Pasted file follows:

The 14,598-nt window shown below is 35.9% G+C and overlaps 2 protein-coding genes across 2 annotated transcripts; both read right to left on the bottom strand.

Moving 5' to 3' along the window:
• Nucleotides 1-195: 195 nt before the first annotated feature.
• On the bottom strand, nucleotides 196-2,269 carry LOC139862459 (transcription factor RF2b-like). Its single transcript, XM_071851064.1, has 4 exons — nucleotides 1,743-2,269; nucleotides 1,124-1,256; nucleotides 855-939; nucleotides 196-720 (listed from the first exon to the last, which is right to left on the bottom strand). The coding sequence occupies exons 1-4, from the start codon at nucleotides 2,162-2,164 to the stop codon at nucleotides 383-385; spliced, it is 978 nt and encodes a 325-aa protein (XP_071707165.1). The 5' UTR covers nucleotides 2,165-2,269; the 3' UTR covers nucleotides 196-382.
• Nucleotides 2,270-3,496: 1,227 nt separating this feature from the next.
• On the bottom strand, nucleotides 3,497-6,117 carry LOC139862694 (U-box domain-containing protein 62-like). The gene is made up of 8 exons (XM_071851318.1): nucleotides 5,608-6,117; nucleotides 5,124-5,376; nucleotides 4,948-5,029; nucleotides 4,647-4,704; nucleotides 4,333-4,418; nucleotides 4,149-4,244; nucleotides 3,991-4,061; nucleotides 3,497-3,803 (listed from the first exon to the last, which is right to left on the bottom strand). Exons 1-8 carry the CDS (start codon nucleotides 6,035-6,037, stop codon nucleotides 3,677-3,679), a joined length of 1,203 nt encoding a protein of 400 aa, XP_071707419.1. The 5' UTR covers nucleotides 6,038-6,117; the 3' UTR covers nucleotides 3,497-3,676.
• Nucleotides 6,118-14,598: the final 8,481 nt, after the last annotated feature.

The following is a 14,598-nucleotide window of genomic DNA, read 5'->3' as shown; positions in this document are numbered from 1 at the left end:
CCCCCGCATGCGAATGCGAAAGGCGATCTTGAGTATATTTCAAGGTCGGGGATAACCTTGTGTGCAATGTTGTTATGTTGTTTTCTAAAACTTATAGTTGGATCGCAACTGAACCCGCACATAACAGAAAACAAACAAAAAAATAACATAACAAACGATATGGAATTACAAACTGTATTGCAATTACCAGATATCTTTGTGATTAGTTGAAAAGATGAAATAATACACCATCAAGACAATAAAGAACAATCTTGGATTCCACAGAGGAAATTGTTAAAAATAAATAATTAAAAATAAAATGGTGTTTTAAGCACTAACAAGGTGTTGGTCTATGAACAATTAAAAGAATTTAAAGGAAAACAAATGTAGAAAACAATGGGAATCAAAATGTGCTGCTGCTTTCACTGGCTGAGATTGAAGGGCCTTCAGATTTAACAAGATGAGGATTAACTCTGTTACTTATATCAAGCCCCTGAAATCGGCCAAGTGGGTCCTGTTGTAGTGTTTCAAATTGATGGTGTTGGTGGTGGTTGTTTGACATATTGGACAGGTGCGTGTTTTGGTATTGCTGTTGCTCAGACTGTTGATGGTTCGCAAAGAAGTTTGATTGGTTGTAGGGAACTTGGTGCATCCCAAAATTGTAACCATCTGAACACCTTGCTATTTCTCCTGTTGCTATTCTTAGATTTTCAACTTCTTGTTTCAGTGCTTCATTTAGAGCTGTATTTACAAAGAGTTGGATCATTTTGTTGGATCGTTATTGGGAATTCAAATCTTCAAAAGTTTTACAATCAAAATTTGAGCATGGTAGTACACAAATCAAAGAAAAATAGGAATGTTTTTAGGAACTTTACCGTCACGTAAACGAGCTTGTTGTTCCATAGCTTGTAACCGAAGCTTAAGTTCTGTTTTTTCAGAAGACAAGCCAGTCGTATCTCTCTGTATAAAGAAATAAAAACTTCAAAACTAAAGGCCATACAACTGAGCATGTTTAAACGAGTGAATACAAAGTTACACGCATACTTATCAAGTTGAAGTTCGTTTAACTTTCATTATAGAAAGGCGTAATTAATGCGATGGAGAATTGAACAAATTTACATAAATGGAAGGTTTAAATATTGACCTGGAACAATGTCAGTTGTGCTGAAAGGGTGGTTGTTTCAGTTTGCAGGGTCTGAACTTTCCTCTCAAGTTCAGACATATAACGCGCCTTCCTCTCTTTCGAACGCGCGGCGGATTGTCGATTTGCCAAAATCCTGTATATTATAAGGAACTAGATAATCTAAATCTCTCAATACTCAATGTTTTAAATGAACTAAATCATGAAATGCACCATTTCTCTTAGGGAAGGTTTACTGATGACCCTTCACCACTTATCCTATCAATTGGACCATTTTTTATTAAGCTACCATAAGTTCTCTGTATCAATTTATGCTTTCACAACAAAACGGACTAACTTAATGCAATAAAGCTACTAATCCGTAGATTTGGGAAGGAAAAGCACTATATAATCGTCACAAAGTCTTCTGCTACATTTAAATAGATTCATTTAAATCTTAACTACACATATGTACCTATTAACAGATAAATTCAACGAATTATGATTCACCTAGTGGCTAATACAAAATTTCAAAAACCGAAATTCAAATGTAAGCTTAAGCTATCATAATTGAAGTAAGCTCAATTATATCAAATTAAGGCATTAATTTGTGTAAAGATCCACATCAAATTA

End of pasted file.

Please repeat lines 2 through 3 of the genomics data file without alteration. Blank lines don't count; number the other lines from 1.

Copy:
Moving 5' to 3' along the window:
• Nucleotides 1-195: 195 nt before the first annotated feature.